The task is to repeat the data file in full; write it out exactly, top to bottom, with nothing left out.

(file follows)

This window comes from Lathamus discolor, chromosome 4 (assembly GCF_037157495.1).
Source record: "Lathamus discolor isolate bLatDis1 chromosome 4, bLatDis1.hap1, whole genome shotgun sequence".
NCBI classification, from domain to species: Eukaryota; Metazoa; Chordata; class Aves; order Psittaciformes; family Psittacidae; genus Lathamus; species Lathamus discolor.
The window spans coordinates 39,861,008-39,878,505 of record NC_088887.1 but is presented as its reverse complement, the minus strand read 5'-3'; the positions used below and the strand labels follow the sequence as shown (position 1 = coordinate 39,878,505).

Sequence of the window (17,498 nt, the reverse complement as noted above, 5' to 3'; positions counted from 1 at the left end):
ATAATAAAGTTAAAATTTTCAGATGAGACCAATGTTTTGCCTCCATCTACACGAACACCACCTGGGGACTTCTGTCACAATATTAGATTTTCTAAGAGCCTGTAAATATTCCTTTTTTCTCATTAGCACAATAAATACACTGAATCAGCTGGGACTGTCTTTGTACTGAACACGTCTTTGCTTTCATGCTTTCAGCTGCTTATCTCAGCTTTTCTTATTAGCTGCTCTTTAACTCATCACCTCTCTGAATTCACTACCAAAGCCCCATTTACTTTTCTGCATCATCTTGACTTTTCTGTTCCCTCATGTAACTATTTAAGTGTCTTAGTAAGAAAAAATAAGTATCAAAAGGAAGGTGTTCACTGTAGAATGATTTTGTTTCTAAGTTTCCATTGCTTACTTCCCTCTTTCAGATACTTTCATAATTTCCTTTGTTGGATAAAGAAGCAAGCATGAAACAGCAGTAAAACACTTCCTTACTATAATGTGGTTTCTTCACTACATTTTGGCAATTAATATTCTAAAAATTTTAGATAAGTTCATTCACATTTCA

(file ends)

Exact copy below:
This window comes from Lathamus discolor, chromosome 4 (assembly GCF_037157495.1).
Source record: "Lathamus discolor isolate bLatDis1 chromosome 4, bLatDis1.hap1, whole genome shotgun sequence".
NCBI classification, from domain to species: Eukaryota; Metazoa; Chordata; class Aves; order Psittaciformes; family Psittacidae; genus Lathamus; species Lathamus discolor.
The window spans coordinates 39,861,008-39,878,505 of record NC_088887.1 but is presented as its reverse complement, the minus strand read 5'-3'; the positions used below and the strand labels follow the sequence as shown (position 1 = coordinate 39,878,505).

Sequence of the window (17,498 nt, the reverse complement as noted above, 5' to 3'; positions counted from 1 at the left end):
ATAATAAAGTTAAAATTTTCAGATGAGACCAATGTTTTGCCTCCATCTACACGAACACCACCTGGGGACTTCTGTCACAATATTAGATTTTCTAAGAGCCTGTAAATATTCCTTTTTTCTCATTAGCACAATAAATACACTGAATCAGCTGGGACTGTCTTTGTACTGAACACGTCTTTGCTTTCATGCTTTCAGCTGCTTATCTCAGCTTTTCTTATTAGCTGCTCTTTAACTCATCACCTCTCTGAATTCACTACCAAAGCCCCATTTACTTTTCTGCATCATCTTGACTTTTCTGTTCCCTCATGTAACTATTTAAGTGTCTTAGTAAGAAAAAATAAGTATCAAAAGGAAGGTGTTCACTGTAGAATGATTTTGTTTCTAAGTTTCCATTGCTTACTTCCCTCTTTCAGATACTTTCATAATTTCCTTTGTTGGATAAAGAAGCAAGCATGAAACAGCAGTAAAACACTTCCTTACTATAATGTGGTTTCTTCACTACATTTTGGCAATTAATATTCTAAAAATTTTAGATAAGTTCATTCACATTTCA